The results indicate that, since the late 1970s, fertility has fallen faster than indicated by the SRS but more slowly than indicated by the NFHS. For the most recent five-year period, 1988–92, estimates of the general fertility rate derived from the two sources coincide, but for earlier years the rate estimated from the NFHS is progressively higher than the rate estimated from the SRS. The analysis suggests three main reasons for this divergence in earlier years: (1) a higher rate of underregistration of births in earlier years in the SRS, (2) backward displacement of births in the NFHS, and (3) omission of births in the NFHS in the first but not the second or third five-year periods before the survey.
Because of the displacement and omission of births in the first five years before the survey, the general fertility rate derived from the NFHS for this period appears to be too low. Yet it is identical to the general fertility rate estimated from the SRS for the same period. This suggests that the SRS underregistered births to the same extent that the NFHS displaced and omitted births occurring during this period. In other words, the true level of fertility during 1988–92 was probably somewhat higher than indicated by either the NFHS or the SRS.
The NFHS estimate of the general fertility rate for the full 15-year period of 1978–92 is affected very little, if at all, by displacement. But it is affected to some extent by the omission of births during the first five years of the period and therefore is undoubtedly somewhat too low. Despite this omission, the NFHS estimate of the general fertility rate for the 15-year period is 10 percent higher than the SRS estimate for the same period. This difference implies that the SRS underregistered births during 1978–92 by at least 10 percent. This level of underregistration is considerably higher than indicated by evaluation studies conducted by the Office of the Registrar General, and it suggests that the improvement in birth registration completeness over time in the SRS has been much greater than previously thought.The curve of fertility by woman’s age tends to be shifted to the right (that is, to older ages) in the SRS, relative to the NFHS. This relative shift appears to be caused mainly by greater misreporting of ages in the SRS than in the NFHS.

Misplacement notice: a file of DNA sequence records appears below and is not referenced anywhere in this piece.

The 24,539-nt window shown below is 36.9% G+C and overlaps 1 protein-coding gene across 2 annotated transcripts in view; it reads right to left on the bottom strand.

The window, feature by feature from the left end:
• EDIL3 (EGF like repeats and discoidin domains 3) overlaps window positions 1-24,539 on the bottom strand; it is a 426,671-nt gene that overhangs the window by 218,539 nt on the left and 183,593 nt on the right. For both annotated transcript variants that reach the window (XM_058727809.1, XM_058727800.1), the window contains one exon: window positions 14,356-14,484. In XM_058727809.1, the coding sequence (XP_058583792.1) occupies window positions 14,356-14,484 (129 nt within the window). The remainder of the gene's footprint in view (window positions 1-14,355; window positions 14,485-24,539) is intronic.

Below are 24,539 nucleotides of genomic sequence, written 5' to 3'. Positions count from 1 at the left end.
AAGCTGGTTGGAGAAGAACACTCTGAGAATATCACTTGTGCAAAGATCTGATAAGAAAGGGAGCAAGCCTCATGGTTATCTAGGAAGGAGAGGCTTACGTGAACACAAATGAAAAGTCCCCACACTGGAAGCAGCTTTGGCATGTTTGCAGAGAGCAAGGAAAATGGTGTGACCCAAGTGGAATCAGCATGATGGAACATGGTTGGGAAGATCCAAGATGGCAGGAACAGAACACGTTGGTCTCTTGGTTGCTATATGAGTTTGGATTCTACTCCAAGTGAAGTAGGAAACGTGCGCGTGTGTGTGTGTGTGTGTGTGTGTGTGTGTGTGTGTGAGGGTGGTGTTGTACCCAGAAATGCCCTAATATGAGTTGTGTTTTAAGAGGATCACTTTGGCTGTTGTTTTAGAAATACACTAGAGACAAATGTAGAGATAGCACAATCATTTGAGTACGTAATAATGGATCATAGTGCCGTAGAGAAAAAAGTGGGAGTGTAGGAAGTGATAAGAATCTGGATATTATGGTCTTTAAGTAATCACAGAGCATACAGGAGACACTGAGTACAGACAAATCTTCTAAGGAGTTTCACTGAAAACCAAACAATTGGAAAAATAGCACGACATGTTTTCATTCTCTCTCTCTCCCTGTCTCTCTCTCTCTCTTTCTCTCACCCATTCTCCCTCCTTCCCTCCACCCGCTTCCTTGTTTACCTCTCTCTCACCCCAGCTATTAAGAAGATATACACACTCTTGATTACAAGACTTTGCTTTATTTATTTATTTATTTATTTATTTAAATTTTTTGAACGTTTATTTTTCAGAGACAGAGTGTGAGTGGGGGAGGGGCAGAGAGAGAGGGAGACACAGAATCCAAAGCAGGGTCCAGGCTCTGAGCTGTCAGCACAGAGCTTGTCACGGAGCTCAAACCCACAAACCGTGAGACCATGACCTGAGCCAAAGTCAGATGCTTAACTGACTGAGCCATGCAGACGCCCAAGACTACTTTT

The analysis was also done for individual states. Discrepancies between the NFHS and the SRS in estimated fertility trends tend to be smaller in states with higher literacy rates than in other states.The paper was prepared by International Institute for Population Sciences, Mumbai, India and East-West Center Program on Population, Honolulu, Hawaii, U.S.A. on National Family Health Survey Subject Reports, Number 4, in September 1997